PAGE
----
Contact Us
Make My Homepage

Scientists Close In On Elusive Higgs Boson “God particle”

More scientists are getting closer in the search for the “God particle” of physics that would help explain the fundamentals of the universe, but they haven’t found it yet.

(FNAL.gov)

In the hunt for the Higgs boson, which is key to understanding why matter has mass, two teams of physicists using results from a now-closed American accelerator have come up with similar findings to those announced late last year by researchers at the more powerful Large Hadron Collider in Europe.

While the scientists using the two accelerators have not found the elusive subatomic particle, they both have narrowed the area where it can be found, if it exists. And they know where it isn’t.

Work done in the Tevatron collider at the Fermi National Lab near Chicago provides important independent confirmation of the getting-closer announcement last year by CERN, the European Organization for Nuclear Research near Geneva, researchers said. The results from work by more than 800 scientists were to be announced in Italy on Wednesday.

“Globally the world is starting to see a consistent picture,” said Fermi physicist Rob Roser, a spokesman for one team. “I don’t think there’s any place for the Higgs to hide. We’ll know the answer one way or another by the end of 2012.”

Roser said just because they have seen hints of the Higgs, it’s not enough. “I’m not even willing to bet your house on it, let alone mine,” he said Tuesday.

At Fermi, two teams independently used the accelerator in different ways. Two other teams in Europe used the Large Hadron Collider. Fermi’s Tevatron collides protons and antiprotons together, while CERN smashes protons together. That means four different groups using different techniques and equipment have come to the same general conclusion.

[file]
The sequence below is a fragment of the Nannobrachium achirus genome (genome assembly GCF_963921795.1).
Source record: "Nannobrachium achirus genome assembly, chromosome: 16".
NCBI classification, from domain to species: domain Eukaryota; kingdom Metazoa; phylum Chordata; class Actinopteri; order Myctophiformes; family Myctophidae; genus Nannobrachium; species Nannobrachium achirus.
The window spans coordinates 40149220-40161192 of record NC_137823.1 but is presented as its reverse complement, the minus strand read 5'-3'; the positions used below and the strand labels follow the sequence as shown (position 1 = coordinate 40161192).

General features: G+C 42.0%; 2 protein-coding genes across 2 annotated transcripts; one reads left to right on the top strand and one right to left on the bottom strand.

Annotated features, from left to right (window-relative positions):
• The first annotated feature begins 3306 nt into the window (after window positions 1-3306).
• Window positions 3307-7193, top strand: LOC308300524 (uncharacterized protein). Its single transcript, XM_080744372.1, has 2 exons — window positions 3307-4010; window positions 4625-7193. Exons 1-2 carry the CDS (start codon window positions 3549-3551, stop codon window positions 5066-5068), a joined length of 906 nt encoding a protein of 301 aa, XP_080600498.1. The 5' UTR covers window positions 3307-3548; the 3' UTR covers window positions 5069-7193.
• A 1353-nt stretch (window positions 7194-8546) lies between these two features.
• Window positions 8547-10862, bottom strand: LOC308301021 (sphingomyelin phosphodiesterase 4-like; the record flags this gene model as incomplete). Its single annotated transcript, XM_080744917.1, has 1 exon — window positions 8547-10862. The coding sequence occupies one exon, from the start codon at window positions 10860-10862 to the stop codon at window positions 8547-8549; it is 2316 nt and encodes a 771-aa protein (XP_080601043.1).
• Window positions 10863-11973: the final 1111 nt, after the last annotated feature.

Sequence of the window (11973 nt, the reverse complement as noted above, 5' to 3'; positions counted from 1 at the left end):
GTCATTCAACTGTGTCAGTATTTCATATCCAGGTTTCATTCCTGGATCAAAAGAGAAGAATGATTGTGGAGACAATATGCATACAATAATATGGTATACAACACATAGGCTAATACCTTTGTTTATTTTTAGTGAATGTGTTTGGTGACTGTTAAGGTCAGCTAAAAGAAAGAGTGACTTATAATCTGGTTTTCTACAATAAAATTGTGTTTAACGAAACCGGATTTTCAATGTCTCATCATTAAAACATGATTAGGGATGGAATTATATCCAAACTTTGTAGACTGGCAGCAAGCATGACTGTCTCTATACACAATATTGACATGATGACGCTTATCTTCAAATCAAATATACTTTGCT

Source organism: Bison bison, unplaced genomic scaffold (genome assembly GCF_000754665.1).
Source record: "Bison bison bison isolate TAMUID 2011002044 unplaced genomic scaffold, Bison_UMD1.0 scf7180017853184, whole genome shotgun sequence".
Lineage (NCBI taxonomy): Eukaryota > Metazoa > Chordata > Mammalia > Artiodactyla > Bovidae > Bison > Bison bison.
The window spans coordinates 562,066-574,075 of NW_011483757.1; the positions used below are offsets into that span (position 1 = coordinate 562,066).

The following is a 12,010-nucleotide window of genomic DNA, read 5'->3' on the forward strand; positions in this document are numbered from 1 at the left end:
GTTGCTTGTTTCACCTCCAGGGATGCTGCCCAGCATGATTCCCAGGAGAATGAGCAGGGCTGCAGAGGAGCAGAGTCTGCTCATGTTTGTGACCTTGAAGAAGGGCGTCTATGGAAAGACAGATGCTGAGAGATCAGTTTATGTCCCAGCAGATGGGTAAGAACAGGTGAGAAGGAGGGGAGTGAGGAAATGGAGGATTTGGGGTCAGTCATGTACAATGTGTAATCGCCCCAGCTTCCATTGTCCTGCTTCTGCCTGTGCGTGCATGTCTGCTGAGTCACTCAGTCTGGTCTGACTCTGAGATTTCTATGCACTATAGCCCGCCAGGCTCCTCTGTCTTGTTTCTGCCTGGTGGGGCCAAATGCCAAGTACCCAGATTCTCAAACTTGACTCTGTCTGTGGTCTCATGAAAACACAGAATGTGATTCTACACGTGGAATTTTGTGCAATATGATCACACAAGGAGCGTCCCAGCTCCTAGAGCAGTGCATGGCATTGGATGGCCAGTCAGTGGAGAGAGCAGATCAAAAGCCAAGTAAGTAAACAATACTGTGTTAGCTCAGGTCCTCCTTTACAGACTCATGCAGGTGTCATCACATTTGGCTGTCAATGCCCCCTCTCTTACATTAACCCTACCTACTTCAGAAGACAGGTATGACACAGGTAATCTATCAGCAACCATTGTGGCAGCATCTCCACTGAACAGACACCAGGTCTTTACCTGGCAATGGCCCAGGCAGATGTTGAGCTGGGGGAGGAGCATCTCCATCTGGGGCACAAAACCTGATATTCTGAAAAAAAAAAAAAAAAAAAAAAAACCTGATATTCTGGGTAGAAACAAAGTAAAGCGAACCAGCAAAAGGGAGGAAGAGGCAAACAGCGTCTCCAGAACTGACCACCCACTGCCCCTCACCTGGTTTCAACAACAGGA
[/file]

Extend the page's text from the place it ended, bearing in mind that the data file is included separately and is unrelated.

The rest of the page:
Still, that’s not certain enough for scientists to even call it evidence, Roser said.

While the results from Fermi’s collider aren’t as precise as CERN’s, they are important because they give the European results more credence, Harvard University physicist Gary Feldman said.

The Tevatron closed in September, so it is likely that the final discovery of the Higgs will be in Europe, Roser said.

The Higgs, first hypothesized 40 years ago, is important to physics because it is crucial to the standard model theory that helps explain the six particles that make up the universe, Roser and Feldman said. Without it, there is no explanation for why the particles have mass.

“It would be a triumph of the theory to actually see that it happens,” Feldman said.

(Copyright 2012 by The Associated Press.  All Rights Reserved.)

Leave a Comment

It appears that you already have an account created within our VIP network of sites on . To keep your points and personal information safe, we need to verify that it's really you. To activate your account, please confirm your password. When you have confirmed your password, you will be able to log in through Facebook on both sites.

Forgot your password?

*Please note that your points, prizes and activities will not be shared between programs within our VIP network.

It appears that you already have an account on this site associated with . To connect your existing account with your Facebook account, just click on the account activation button below. You will maintain your existing profile and VIP program points. After you do this, you will be able to always log in to http://nj1015.com using your Facebook account.

*Please note that your points, prizes and activities will not be shared between programs within our VIP network.

Please fill out the information below to help us provide you a better experience.

Register on New Jersey 101.5 quickly by logging in with your Facebook account. It's just as secure, and no password to remember!

Not a Member? Sign Up Here

Register on New Jersey 101.5 quickly by logging in with your Facebook account. It's just as secure, and no password to remember!